There's an additional element which played a part - the power of ritual.
Performing a ritual is a way of binding people together (as religions have known for thousands of years). The first rule of ritual states: The more pointless and absurd the ritual, the stronger its effect on binding people together.
Wearing masks, in particular, was a pointless ritual. But it performed its duty in the sense that it bound the People of the Mask into a stronger group, and increased their allegiance to the herd mentality.
Yup! When we played organised football back in the 1950s, someone would kick the ball, and we would all chase after it. Not the greatest of tactics there.
That bit about training instantly reminded me of a film also. No idea what it was called, but it consisted of two sets of foot soldiers, from opposite sides, ready to swap blows. However, one side didn't do the usual, and charge a couple of hundred yards to engage. They just stood firm, waiting for the enemy, to run double distance.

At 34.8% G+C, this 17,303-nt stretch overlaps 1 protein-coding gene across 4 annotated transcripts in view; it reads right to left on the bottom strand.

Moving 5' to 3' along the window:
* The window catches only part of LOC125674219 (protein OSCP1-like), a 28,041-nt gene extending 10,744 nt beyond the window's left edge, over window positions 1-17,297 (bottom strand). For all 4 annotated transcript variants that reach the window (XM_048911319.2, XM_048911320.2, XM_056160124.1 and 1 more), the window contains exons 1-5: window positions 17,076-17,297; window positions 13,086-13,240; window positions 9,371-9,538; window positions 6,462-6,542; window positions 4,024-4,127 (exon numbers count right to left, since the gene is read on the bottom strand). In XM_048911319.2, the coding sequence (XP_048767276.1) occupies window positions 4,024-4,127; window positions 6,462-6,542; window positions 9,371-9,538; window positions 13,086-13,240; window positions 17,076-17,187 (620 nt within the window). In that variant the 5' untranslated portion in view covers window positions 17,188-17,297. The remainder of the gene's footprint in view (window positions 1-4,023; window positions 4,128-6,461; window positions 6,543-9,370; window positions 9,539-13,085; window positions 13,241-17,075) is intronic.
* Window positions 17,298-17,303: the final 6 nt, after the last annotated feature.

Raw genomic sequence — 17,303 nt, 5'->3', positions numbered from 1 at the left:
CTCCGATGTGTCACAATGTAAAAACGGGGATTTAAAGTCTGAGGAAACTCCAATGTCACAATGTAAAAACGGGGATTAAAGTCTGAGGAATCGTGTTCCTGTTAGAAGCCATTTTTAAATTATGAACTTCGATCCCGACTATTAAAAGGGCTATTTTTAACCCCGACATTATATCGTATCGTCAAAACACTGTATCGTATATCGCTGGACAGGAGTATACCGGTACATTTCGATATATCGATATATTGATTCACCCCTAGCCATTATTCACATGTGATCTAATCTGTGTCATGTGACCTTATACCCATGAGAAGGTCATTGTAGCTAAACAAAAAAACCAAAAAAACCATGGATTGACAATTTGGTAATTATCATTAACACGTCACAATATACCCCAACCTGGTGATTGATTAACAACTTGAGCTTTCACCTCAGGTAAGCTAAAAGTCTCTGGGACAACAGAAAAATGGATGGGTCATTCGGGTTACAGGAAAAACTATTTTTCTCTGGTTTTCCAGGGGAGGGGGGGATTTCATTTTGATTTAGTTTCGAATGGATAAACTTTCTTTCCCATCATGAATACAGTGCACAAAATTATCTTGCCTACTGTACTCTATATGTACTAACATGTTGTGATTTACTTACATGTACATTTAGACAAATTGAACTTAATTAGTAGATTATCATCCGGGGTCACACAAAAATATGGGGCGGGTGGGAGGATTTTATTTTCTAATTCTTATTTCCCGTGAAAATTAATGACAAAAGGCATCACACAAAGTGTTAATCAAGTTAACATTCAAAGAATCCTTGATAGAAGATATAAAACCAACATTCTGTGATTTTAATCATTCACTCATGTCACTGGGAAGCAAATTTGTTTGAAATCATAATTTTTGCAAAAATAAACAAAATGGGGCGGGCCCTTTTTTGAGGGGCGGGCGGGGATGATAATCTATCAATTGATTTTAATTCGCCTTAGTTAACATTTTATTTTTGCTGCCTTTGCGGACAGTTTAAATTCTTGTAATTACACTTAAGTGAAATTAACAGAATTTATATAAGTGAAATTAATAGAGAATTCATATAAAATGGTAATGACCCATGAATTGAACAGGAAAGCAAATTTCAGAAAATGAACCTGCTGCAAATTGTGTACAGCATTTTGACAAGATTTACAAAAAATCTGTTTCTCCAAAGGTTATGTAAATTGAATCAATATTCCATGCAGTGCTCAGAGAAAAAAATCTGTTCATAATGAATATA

The two opposing Generals were on their horses, observing and chatting, when the charging occurred. One General complained to the other that it was not fair, that his warriors would be well out of breath when the two sides met for combat. The other General just shrugged and said; 'new tactics'.